May It Be Enya
Holst’s first major orchestral work is a superb joyful piece with hints of greatness to come, writes Anne-Marie Minhall. Hear it tonight on the Full Works Concert.
Already in his 20s, Gustav Holst was beginning to demonstrate a command of the orchestra which was to remain a hallmark of his music for the rest of his career. His first major orchestral piece - the Symphony in F - put all the instruments to work to conjure up a musical tribute to the countryside near his home that had so inspired him whilst growing up.
After leaving high school in Cheltenham, the 19-year old Holst moved to the Cotswolds to take up the temporary post of organist and choirmaster at Wyck Rissington. Shortly afterwards, he took on an additional role, conducting the choral society at Bourton-on-the-Water, just one mile's walk away across the Dikler valley. In between his duties, Holst spent a lot of time hiking the local hills. He developed a deep love of the area, which his daughter Imogen later recalled “was always to remain one of the most precious things in his life.”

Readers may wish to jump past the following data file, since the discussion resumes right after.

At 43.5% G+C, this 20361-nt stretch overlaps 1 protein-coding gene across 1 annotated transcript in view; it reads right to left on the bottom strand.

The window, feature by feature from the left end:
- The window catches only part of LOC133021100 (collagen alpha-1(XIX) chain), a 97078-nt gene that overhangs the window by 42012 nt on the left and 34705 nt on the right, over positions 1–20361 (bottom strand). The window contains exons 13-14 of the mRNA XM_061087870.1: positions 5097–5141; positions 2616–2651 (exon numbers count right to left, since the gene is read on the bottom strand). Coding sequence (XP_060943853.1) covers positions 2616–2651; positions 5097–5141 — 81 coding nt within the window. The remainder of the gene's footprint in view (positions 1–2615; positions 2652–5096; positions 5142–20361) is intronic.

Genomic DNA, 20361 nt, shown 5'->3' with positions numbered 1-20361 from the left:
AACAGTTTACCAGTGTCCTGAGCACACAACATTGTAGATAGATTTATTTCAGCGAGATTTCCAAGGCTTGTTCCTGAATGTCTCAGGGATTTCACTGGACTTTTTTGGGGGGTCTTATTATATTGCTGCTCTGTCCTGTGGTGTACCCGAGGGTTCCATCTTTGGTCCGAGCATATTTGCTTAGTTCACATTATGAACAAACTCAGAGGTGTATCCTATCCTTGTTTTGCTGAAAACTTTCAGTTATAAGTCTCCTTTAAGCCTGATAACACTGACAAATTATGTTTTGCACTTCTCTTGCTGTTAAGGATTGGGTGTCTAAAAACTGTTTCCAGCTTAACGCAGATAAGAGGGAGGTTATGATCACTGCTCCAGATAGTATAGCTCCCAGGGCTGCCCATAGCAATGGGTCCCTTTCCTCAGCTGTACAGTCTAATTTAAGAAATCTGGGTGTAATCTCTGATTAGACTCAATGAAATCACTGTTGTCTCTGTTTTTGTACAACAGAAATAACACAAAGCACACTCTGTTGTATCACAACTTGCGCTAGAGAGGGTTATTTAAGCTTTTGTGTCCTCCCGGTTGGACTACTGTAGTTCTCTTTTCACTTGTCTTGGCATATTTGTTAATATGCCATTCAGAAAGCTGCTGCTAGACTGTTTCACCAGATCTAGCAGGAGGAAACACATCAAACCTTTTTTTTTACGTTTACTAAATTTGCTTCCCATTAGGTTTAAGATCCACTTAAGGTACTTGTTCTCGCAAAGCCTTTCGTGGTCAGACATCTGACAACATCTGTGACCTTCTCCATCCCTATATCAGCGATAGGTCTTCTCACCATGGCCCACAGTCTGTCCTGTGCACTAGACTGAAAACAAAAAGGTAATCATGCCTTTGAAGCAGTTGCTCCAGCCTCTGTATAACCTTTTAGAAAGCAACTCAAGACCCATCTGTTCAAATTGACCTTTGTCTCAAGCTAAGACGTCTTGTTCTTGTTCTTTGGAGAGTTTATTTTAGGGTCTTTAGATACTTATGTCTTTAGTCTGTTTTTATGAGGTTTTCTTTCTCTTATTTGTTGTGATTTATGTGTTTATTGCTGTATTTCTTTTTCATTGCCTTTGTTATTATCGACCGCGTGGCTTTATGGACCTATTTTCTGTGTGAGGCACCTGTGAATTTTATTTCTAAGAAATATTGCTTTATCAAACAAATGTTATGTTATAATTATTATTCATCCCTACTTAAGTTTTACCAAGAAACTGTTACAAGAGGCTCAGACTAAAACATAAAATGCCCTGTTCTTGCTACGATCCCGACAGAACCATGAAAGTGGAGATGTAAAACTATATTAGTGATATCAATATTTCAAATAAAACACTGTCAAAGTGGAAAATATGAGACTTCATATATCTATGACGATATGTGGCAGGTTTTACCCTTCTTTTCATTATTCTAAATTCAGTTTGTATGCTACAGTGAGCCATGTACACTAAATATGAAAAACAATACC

At 20, Holst moved to London to continue his musical studies. He would spend the rest of his life in the city, but he always remembered and stayed faithful to his origins and often returned to revisit the familiar pathways and countryside. In 1900, aged 25, he completed ‘The Cotswolds’ symphony, during a period when he was touring as a trombonist with the Carl Rosa opera company.
The work is at once pastoral and romantic, the music fully expressing Holst’s affection for the landscape. At the centre of the symphony is a heartfelt elegy for the great designer, poet and Socialist visionary, William Morris, who was one of Holst's great heroes. In this gentle tribute, the composer tried to evoke Morris' vision of the English countryside as a heaven on earth.
This Symphony is the first orchestral piece of his that Holst heard performed. The Times' music critic was not kind to the young composer, describing the first movement as ‘very weak and lacking in originality.’ But hearing it now, we find a work that is warm and alluring, at times buoyantly rhythmic, and at others stirring – particularly in the use of brass fanfares at its climax.
The Elegy movement for William Morris has some daring passages. Holst's daughter Imogen said that her father was beginning to take more chances at this point and that this was the most ambitious work he had undertaken to date. It is certainly a work worth discovering both in its own right as a picture of Holst's joy while in the English countryside, and as a foretaste of greater things to come.